Jasper Jones is an Australian outback novel by Craig Silvey, that follows the life of 13 year old Charlie Bucktin during the summer that changed his life…duh duh duh.
Not really. Well yes, but not that last bit. Set in 1965, Charlie is up reading late one night (it’s too hot to sleep) when he hears a tap on his window; it’s Jasper Jones, the half-aboriginal, half-white town teen outcast, who needs his help. After excitedly agreeing, despite not knowing him at all, Charlie follows Jasper into the Australian bush in the middle of the night where he finds a shocking discovery…
Laura Wishart’s body, dangling from a tree (don’t worry, this happens in the first ten or so pages so I’m not really giving anything away). And Jasper Jones needs Charlie to help him hide the body, so they can find who killed her before the police arrest Jasper.
Chuck in a best friend who can’t catch a break, a family that’s falling apart, a budding romance between Charlie and Laura’s sister, Eliza (problematic), and you get a book that is poignant, truthful and, at the heart of it, actually Australian.
There are many, many aspects of this book that are great. First off, it tries to send messages to its reader, without coming across preachy at all.
It’s a story about growing up. Charlie is 13, picked on at school, underwhelmed by his inability to grow. Bullies, hormones and finally finding the opposite sex attractive? It’s something most of us have gone through. Unfortunately for Charlie, it’s also the Summer that he learns about the ugly side of the world, and what people can do to each other.
It’s a story that emphasises the problems with racism, and while it was set in 1965, it is still an issue today. While Americans were cruel and heartless to African-Americans, in Australia unfortunately for many, Aboriginals were the equivalent. Another race issue that Silvey addresses was the way that Vietnamese immigrants were treated in the 1960s, largely due to the Vietnamese war that was occurring at the time. Sadly, we’d like to think we’ve evolved, but considering the continual debate concerning “boat people”, it clearly isn’t the case (another reason to read this book).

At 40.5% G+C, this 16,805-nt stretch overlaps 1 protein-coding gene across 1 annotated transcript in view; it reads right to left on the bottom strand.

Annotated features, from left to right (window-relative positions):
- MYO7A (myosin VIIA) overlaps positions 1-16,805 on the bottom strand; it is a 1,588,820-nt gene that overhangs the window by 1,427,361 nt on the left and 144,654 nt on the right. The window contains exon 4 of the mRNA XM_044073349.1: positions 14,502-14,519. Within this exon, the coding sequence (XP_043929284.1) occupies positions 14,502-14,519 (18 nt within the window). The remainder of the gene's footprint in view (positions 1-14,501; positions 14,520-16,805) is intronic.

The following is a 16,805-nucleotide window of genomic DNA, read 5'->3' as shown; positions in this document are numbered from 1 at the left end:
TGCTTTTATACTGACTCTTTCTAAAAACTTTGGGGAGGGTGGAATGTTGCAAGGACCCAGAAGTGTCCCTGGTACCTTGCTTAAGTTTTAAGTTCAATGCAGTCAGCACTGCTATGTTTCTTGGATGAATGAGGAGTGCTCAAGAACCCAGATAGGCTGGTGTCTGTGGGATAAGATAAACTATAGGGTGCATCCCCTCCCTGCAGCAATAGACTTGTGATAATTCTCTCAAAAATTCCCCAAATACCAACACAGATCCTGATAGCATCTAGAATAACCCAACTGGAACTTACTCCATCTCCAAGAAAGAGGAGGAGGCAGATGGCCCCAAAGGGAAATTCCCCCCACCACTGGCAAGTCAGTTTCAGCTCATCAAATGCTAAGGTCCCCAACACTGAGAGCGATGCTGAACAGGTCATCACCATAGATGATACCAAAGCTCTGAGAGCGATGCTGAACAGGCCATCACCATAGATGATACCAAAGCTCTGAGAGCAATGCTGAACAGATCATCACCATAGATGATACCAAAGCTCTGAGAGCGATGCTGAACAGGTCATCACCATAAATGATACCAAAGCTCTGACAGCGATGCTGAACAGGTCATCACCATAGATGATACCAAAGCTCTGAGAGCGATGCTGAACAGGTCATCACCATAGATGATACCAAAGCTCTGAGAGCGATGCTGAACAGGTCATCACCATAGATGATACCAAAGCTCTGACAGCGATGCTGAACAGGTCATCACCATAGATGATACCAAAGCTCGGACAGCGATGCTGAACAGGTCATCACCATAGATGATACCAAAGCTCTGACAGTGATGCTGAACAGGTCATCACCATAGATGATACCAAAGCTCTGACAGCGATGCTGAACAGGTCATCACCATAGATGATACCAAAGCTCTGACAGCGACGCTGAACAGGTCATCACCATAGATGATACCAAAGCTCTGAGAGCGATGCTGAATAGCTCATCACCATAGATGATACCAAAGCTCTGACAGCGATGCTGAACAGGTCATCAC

And, despite all the terrible events that happen in this book, it’s a story about first love, the steps that we take, the dreams that we have…and of course, what it feels like to kiss someone for the first time *giggle*
This is a book I’d highly recommend. It’s honest, witty, and accurately displays the mind of a 13 year old. Silvey portrays Charlie, the bookish, awkward teenager perfectly, particularly with his use of popular literature references; from Atticus Finch to Mark Twain.
Also, personal favourite in the book is the discussion that Charlie has with his best friend over who is more courageous, Superman or Batman. Charlie ends up winning with the strong argument that Batman, unlike Superman, isn’t invincible, but human like you or I. Yet despite this, he continues to fight evil, which, therefore makes him the most courageous superhero of all.
Which really, says a lot about what type of story this is, and what type of protagonist Charlie turns out to be.
If you like stories about the Australian outback that are accurate, from the mosquitos and hot, sleepness nights, to the town excitement over a cricket match, then this is the book for you. And if not, well…still give it a try won’t you?
Have you read Jasper Jones, or any other books by Craig Silvey? Let me know!